Historical Use of Legal Term “Indigenous Peoples” in UN Declaration

Last summer’s United Nations World Summit on Sustainable Development (WSSD), for the first time in UN history, adopted the unqualified term “indigenous peoples” in its official political declaration.

That declaration is in stark contrast to a 2001 UN World Conference against racism, held in Durban, South Africa, where the term peoples was qualified as still being “under negotiations.” The term “indigenous peoples” was unconditionally adopted for the first time in an official UN document.

“We think the UN has made a vital step towards respecting indigenous peoples equal to other peoples of the world,” stated Vicky Tauli-Corpus, a member of the International Treaty Council, an organization founded in the US in 1974.

Tauli-Corpus added, “It was hoped that with this historical advancement, this respect would be reflected in the implementation of the Plan of Action of the WSSD (which is still not ready). We expect governments, UN Agencies and corporations to give the respect that indigenous peoples deserve in all future consultations, relationships, partnerships and negotiations.”

The UN took the first step in recognizing the privacy rights of indigenous peoples in 1993. The UN Draft Declaration on the Rights of Indigenous People, adopted in 1993 at the Economic and Social Council’s Commission on Human Rights recognizes “the urgent need to respect and promote the inherent rights and characteristics of indigenous peoples, especially their rights to their lands, territories and resources.” Many indigenous peoples are also using the terms of the Biodiversity Convention to protect their lands and resources.

Last August, Daniel Brant, chief executive officer of the Assembly of First Nations, speaking in Montreal, discussed the need to include indigenous peoples in talks on the environment.

“We would like to see our philosophies reflected in Johannesburg and Durban,” he stated. He added that these philosophies must be included in all future summits.

Traditional Knowledge (Traditions of the First Nations people) has not readily been accepted by modern western culture. It may be partly due to the lack of knowledge. When pioneers explored Western Canada in the late 1750s, the lush grasslands was considered natural. What they were actually seeing was the result of centuries of Aboriginal land-use management. What was unknown to them was Aboriginal people periodically burned the Prairies to increase forage for bison and other animals–a classic example of Traditional Ecological Knowledge (TEK).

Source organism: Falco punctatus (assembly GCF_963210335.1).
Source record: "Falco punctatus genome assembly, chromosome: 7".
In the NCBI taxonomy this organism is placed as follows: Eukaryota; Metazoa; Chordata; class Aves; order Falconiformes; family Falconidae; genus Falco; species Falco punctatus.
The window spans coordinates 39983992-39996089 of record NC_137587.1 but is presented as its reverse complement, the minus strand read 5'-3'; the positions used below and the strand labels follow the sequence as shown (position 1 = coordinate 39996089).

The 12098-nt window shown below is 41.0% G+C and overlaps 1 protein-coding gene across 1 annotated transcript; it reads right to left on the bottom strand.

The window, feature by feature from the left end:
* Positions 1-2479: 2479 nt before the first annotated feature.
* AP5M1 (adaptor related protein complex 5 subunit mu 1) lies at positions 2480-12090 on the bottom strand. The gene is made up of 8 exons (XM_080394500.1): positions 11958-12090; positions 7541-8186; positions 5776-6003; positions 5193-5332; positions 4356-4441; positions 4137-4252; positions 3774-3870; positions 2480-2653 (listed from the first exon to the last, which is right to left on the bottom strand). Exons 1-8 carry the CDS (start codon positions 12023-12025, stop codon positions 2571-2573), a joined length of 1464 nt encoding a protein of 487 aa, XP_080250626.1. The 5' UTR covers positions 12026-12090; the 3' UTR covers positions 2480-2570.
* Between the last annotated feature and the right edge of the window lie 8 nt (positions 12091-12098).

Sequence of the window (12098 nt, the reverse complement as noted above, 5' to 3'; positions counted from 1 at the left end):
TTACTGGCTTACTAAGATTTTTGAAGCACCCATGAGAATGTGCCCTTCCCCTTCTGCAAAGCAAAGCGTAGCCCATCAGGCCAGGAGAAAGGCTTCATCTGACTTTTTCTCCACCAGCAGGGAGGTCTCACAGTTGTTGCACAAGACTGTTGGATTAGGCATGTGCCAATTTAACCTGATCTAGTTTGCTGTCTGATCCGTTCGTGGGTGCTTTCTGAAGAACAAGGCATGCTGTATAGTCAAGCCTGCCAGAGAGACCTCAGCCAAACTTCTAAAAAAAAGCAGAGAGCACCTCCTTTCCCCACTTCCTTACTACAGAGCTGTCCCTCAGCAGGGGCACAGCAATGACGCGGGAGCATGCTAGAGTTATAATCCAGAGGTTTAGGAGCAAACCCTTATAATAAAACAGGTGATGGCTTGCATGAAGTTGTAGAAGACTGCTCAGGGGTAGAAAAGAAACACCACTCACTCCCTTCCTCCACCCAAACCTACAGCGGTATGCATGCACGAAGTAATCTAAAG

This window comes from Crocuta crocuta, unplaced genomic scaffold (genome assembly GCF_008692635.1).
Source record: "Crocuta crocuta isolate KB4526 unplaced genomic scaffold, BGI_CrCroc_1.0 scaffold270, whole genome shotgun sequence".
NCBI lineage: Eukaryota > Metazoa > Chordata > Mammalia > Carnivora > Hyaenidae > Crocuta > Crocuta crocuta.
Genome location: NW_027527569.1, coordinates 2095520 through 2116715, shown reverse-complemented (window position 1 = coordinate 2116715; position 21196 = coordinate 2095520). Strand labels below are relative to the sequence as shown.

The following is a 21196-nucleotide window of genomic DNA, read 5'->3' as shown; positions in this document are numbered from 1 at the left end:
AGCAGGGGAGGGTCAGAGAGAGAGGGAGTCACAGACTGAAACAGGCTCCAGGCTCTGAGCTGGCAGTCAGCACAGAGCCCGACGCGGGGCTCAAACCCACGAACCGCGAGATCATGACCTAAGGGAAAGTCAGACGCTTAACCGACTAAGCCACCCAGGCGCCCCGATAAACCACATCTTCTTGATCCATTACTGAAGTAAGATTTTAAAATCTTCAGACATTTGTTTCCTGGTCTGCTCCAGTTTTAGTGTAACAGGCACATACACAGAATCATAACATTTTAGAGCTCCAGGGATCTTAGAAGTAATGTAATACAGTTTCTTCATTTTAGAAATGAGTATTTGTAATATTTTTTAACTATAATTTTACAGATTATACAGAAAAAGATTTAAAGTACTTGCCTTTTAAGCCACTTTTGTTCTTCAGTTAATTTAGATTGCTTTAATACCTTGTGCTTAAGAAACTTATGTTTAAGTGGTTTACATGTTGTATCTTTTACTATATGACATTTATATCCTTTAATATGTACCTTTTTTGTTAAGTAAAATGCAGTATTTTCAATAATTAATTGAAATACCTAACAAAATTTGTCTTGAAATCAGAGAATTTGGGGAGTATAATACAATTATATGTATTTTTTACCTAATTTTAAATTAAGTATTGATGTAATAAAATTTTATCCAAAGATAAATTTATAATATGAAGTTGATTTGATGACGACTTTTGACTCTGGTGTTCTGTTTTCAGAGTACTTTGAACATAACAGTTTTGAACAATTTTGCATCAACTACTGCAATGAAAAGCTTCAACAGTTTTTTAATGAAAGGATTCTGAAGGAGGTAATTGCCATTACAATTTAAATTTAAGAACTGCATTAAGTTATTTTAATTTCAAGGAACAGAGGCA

Despite the centuries of TEK, it is only in the last 20 years that issues of Traditional Knowledge have become increasingly important to governments, global conservation initiatives and sustainable use of natural resources.

The push for recognition got a major shove last March in British Columbia when the Indigenous Peoples Summit released the Declaration of the Indigenous Peoples Summit of the Americas.

The declaration includes 39 points calling on governments to protect the inherent rights of indigenous peoples to their land and territories and to self-determination, as well as protection to the environment while framing trade agreements, as well as the importance of having the term recognized.

Brant said at his lecture that the term “indigenous people” is more than a name and covers a way of life. “Indigenous peoples generally have a closer relationship with the land,” he said, explaining they have suffered the most profound effects of environmental degradation. He attributed the rise of illnesses and high suicide rates among First Nations people to the loss of traditional medicine, knowledge and places of worship.

The declaration is not yet approved but at the upcoming discussions on the UN Draft Declaration on the Rights of Indigenous Peoples, to be held in Geneva, Switzerland in December 2003, it is hoped will open the way to a smooth approval of the Declaration.


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